The threatened closure of Whakatāne Mill has put the ailing wood processing industry back in the headlines, with calls for urgent steps to avoid more closures.
"This is a violation of our responsibility to future generations," says David Turner, the executive director of Sequal, a wood processing factory in Kawerau that employs 80 people.
He predicts more mills with specific business and product issues will close, "but the real issues are going to start to emerge in another five years or so".
Today Turner explains to The Detail why the wood processing industry is under stress and why New Zealand continues to send so many raw logs to China without turning them into something more valuable.
Forestry is our third biggest export, according to MPI, earning more than $6.7 billion a year.
Most of those exports are logs and between 70-80 percent of them go to China.
Since 2008 log shipments to China have surged from one million tonnes a year to around 20 million this year.
But at the same time our value-add wood exports have stagnated.
Turner says the government has a "delusional idea that we'll be able to attract foreign capital because the fundamental issue is lack of capital. There's no lack of capital, there's a lack of environment to make that capital efficient and successful".
Unlike the Whakatāne Mill, Turner's Sequal plant just 33 kilometres away is "definitely not in distress".
"What I'd say is that there should be 10 businesses like Sequal in New Zealand, not just one."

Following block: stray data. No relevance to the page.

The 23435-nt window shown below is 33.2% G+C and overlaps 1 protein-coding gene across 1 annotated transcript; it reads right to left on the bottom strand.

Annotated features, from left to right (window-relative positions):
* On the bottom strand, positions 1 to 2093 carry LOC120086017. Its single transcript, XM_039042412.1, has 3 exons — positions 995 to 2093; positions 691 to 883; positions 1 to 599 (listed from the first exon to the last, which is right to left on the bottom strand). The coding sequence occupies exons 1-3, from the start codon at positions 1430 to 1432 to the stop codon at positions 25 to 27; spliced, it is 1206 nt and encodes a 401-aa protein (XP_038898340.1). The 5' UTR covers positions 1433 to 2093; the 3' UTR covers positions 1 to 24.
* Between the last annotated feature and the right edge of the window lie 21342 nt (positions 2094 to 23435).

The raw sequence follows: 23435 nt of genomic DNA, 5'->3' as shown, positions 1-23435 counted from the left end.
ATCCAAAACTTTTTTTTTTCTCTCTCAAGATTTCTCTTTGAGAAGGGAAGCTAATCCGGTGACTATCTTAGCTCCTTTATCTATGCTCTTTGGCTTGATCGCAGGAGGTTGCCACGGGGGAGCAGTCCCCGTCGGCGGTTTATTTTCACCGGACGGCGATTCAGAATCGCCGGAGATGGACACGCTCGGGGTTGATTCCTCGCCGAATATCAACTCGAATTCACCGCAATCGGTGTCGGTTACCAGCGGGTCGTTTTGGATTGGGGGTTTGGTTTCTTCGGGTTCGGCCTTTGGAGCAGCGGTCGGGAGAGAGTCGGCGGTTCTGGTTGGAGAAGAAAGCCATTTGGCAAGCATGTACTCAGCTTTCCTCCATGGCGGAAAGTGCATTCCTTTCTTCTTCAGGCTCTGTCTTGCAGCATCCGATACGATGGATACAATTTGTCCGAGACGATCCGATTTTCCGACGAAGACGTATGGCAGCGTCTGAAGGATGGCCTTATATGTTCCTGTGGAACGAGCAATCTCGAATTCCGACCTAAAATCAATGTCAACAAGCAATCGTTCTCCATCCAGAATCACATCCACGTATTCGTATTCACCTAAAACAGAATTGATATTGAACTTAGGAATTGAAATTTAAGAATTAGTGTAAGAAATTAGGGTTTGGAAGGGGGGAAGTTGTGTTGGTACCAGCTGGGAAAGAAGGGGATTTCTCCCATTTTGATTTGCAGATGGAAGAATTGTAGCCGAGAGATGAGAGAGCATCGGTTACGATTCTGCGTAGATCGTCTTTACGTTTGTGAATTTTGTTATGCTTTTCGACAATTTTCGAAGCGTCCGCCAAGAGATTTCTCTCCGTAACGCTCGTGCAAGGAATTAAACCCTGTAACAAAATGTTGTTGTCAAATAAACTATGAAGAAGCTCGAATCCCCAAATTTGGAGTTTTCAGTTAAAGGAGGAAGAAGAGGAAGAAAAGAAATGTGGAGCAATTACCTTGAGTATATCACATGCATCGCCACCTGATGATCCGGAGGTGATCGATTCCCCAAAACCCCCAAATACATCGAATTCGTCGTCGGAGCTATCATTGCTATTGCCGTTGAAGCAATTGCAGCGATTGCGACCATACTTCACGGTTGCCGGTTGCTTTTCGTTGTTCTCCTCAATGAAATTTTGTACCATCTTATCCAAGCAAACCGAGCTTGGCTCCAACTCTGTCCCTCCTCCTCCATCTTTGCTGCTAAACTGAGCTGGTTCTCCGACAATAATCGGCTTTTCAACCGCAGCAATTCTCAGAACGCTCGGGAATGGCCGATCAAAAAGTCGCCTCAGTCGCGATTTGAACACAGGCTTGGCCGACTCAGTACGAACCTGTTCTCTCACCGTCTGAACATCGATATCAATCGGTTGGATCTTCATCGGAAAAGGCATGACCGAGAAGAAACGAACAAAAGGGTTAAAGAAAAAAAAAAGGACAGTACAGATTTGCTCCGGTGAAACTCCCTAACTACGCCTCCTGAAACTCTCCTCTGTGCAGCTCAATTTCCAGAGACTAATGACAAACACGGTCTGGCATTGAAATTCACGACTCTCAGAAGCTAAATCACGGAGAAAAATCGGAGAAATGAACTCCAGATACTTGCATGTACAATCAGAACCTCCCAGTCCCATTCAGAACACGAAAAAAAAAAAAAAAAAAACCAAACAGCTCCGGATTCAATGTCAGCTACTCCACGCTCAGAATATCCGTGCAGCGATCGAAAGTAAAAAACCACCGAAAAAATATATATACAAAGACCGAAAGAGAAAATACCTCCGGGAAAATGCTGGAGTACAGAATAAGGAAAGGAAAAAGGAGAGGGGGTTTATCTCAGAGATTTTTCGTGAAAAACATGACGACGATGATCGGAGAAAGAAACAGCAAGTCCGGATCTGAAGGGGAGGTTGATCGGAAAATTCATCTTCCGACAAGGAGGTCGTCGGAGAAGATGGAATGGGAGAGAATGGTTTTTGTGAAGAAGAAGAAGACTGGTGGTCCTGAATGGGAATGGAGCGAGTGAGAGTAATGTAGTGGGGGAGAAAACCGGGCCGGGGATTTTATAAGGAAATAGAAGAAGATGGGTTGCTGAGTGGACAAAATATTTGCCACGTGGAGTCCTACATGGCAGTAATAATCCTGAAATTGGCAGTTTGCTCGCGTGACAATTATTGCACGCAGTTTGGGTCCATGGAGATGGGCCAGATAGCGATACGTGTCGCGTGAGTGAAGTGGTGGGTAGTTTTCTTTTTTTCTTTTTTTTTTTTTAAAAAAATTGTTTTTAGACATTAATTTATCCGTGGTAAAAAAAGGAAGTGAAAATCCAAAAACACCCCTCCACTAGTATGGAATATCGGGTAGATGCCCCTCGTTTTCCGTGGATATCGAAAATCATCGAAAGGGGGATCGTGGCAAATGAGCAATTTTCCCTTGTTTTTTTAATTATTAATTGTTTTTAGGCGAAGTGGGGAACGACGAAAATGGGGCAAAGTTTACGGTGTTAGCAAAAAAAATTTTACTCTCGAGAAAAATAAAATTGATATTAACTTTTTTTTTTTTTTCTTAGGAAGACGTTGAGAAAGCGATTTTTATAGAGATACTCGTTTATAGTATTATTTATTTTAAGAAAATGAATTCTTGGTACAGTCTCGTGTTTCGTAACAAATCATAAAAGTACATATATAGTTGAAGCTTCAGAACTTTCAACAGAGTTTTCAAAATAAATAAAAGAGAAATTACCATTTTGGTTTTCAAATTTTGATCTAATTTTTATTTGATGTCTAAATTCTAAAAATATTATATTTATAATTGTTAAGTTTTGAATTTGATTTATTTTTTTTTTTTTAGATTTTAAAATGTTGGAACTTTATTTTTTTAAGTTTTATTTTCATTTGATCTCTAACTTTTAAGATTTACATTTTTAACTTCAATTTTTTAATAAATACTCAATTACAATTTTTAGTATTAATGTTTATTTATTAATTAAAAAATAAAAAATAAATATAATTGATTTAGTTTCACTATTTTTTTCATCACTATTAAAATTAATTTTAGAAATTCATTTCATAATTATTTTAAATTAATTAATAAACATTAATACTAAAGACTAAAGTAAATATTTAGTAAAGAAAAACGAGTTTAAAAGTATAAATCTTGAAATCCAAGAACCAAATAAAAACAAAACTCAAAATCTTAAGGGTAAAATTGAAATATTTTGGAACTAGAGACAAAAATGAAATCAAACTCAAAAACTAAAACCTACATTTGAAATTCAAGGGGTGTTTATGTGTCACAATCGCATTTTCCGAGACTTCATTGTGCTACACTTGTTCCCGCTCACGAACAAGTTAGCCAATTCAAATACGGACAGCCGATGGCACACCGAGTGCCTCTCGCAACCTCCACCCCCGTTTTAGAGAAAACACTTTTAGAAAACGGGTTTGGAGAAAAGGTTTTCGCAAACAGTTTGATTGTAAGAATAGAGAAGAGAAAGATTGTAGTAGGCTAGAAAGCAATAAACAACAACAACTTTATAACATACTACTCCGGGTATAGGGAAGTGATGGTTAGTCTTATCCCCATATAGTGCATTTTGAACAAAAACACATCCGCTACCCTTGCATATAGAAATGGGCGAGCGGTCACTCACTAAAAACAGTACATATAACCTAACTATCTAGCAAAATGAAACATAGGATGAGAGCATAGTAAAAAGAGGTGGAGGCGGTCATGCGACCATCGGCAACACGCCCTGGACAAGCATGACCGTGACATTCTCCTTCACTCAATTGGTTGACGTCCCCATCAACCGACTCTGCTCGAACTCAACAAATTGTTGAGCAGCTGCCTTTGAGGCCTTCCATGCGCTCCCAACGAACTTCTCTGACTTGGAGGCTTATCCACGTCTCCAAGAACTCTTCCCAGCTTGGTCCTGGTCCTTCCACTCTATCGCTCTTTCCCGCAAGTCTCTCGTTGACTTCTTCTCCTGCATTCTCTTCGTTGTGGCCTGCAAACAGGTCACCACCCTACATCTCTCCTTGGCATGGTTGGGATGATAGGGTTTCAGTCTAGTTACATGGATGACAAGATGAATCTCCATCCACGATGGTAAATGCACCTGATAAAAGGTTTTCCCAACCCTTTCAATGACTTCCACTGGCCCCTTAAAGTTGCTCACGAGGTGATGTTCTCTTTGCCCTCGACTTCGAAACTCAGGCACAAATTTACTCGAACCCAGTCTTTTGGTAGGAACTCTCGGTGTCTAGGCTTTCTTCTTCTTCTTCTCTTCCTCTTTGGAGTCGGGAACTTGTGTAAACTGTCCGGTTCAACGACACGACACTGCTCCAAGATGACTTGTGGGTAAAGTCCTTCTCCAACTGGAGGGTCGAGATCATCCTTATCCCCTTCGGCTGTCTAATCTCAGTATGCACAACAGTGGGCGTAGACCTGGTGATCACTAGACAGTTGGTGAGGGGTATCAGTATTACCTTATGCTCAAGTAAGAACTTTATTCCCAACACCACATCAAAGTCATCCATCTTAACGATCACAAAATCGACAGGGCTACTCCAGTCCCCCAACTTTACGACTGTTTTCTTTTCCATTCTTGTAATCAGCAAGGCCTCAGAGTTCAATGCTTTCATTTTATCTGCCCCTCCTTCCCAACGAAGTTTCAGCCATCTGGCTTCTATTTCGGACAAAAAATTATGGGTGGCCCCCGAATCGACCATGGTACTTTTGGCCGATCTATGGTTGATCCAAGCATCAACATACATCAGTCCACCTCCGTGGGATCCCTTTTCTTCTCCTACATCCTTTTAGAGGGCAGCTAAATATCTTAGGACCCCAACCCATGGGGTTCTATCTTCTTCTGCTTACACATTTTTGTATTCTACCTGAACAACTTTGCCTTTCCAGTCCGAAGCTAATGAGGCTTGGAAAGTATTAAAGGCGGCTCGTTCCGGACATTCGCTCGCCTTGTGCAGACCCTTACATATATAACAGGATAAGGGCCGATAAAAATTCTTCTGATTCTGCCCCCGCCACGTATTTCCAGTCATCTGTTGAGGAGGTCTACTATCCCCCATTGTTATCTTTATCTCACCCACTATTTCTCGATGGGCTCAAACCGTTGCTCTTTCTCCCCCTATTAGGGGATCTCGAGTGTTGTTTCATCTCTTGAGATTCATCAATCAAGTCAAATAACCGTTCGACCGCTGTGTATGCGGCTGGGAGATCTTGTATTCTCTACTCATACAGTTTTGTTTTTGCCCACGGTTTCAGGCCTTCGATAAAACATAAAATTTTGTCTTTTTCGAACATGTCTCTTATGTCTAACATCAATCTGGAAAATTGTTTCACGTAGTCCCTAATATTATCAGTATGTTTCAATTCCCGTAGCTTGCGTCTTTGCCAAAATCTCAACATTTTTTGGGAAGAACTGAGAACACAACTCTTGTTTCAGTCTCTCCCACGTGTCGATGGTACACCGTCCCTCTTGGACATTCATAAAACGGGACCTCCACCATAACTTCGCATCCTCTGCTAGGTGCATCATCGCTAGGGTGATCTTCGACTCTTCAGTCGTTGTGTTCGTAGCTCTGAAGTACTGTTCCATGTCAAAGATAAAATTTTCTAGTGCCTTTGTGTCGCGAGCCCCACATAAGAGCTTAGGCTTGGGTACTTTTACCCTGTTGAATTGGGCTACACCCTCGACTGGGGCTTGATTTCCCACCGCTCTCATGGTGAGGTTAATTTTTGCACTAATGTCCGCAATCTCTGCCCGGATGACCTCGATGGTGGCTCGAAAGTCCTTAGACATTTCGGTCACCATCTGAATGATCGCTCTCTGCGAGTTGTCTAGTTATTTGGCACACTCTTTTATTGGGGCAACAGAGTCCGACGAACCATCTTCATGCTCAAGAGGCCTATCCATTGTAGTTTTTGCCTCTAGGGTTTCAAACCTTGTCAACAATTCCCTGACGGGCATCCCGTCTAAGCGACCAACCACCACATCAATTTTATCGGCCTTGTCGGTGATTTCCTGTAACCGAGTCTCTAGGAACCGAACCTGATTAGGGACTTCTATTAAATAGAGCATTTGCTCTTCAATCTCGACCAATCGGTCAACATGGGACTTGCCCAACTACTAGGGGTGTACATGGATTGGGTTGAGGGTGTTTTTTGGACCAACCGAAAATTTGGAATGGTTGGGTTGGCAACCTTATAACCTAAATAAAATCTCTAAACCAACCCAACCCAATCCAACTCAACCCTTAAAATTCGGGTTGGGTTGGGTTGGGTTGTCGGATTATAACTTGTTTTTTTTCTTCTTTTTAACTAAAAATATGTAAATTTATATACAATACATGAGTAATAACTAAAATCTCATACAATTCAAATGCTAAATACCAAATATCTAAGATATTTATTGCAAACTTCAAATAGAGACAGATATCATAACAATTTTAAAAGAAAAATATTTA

Sequal, which employs 80 people, is owned by four Bay of Plenty families. It is the only sawmill in New Zealand that focuses on processing utility grade logs, competing specifically with the same logs sent to China. As a primary producer it processes the timber in bulk for customers in 20 countries, which then turn it into the finished product such as furniture.
Turner explains that most logs in New Zealand are utility grade, hence the need for a processing sector in New Zealand which has the ability to take the low grade fibre of the utility grade log and turn it into a product.
But the wood processing industry struggles because of the distorted log trade, he says. The argument is that China prefers to import logs to process the wood because it wants to create jobs in factories for its own people. To support that policy it offers VAT rebates, subsidised energy and electricity and free transport to the industry.
Turner explains to The Detail what needs to change to make the sector more viable and talks about the number of times he’s thought the industry is making headway with the government – only to be disappointed.